The association between attitudes and political representation under different electoral systems

It’s been a while since Maria Sobolewska suggested to me, that perhaps the association between public attitudes and political representation may be different under different electoral systems (PR versus majoritarian). The intuition here is that institutions always work in a particular context. To some extent, my work acknowledged this by leaving out unfree countries because the expected dynamics are different — but there indeed is more to it.

I have shown that there is a strong association between positive attitudes to minorities and the inclusion of minorities in political offices.

If we look at the interaction between attitudes and electoral system, we find that this association is much stronger under majoritarian/MMM systems. Although I’m not sure that we should read much into the blue line here (PR/MMP systems) because the ethnic representation score does not vary that much.

At the same time, looking at gender representation, we find a strong association between attitudes in the population and gender representation scores.

Maybe someone wants to dig deeper here? Possibly a consideration of why PR systems may be good for minorities could complement this.

Ruedin, Didier. 2009. “Ethnic Group Representation in a Cross-National Comparison.” The Journal of Legislative Studies 15(4):335–54. doi: 10.1080/13572330903302448.

Ruedin, Didier. 2012. “The Representation of Women in National Parliaments: A Cross-National Comparison.” European Sociological Review 28(1):96–109. doi: 10.1093/esr/jcq050.

Ruedin, Didier. 2013. Why Aren’t They There? The Political Representation of Women, Ethnic Groups and Issue Positions in Legislatures. Colchester: ECPR Press.

Ruedin, Didier. 2020. “Ethnic and Regional Minorities.” Pp. 211–28 in Handbook of Political Representation in Liberal Democracies, edited by R. Rohrschneider and J. J. Thomassen. Oxford: Oxford University Press.

Academic age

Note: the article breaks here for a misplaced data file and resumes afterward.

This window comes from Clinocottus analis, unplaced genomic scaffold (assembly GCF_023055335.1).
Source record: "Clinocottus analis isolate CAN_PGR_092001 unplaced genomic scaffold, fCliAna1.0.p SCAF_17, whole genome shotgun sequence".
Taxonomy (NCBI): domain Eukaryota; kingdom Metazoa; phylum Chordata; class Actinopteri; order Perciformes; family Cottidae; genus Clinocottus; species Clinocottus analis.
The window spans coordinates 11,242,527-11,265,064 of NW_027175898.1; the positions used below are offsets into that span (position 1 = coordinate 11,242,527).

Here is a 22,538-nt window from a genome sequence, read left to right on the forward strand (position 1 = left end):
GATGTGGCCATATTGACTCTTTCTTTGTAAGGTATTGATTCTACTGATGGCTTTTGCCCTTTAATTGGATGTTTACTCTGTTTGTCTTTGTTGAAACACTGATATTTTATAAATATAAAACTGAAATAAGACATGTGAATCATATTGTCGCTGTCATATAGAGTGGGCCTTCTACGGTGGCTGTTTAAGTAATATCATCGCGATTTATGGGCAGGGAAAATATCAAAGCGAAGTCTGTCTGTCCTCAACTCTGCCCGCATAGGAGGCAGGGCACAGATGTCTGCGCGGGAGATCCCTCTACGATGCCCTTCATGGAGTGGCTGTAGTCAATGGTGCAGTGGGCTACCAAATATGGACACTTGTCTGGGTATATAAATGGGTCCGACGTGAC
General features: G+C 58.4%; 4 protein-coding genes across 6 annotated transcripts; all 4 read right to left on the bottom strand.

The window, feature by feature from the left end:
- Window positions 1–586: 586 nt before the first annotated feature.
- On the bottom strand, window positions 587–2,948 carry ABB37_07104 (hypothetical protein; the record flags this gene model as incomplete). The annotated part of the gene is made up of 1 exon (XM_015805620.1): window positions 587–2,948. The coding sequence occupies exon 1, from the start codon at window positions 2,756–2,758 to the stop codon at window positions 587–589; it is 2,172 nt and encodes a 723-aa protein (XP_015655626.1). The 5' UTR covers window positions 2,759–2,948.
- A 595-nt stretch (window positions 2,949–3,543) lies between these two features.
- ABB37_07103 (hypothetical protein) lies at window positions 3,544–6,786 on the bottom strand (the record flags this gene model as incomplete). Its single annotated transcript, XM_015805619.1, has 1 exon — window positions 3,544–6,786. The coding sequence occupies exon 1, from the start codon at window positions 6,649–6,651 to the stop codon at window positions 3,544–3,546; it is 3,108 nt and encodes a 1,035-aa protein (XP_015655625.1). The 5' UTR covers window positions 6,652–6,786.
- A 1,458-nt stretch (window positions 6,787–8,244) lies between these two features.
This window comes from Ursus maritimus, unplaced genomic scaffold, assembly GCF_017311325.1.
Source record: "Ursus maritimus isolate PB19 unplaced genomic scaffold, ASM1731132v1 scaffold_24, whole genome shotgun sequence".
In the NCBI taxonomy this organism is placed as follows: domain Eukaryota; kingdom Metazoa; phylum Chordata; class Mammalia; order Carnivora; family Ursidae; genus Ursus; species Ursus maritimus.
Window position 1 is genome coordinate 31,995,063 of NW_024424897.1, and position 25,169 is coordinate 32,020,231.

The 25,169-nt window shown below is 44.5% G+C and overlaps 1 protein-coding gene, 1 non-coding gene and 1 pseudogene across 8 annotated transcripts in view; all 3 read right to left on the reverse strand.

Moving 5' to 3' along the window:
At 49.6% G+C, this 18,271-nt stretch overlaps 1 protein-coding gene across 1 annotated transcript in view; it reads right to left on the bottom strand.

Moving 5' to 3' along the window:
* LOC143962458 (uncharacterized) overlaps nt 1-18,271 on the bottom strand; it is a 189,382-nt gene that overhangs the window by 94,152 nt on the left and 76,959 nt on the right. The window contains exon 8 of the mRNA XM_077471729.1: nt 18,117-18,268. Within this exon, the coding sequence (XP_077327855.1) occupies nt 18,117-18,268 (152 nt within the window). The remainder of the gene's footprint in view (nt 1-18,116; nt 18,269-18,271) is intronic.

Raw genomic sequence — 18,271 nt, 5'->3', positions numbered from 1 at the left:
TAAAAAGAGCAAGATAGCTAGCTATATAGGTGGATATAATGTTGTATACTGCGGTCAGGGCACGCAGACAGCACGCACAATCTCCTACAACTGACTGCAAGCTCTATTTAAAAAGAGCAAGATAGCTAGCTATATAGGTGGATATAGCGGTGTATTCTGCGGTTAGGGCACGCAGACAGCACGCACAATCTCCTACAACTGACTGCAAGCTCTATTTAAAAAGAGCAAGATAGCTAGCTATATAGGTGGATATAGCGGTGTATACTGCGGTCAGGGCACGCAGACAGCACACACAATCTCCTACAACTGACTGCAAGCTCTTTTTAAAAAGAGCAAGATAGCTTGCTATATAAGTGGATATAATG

In principle, academic age is simple: the number of years since you completed the PhD. The idea is that your physical age is irrelevant when we evaluate your track records (publications, citations). Instead, we consider how much time you had to build that track.

So far, I guess we’re all on board. However, just looking at the time since your PhD (is that the viva or the graduation ceremony, by the way?) is inadequate if you could not actually do research, like if you were working in industry or engaged in clinical activities (i.e. non-academic employment) or were on parental leave. We can account for this, like the new SNSF CV do, in the spirit of the DORA declaration:

The net academic age is the amount of time you have actually been able to dedicate to research, after deducting interruptions and non-scientific work.

The SNSF template offers: maternity; paternity, adoption, parental leave [as a separate category]; illness or accident; care duties; public service; continuing education; non-academic employment or clinical activities; part-time work; unemployment; other.

However, the more I think about it, the more complicated it gets. For instance, it is increasingly common for PhD students to do paper dissertations, that is, they write a series of academic journal articles rather than a monograph. In terms of research undertaken, this is equivalent, but in terms of publications and citations, a paper dissertation gives you a head start over a classic monograph that may be published a year or so after graduation.

Parental leave and reduced percentages for care reasons seem pretty straight-forward. But what about those who keep working on their research projects during parental leave, do they get a deduction because technically they were on leave, or not because effectively they worked?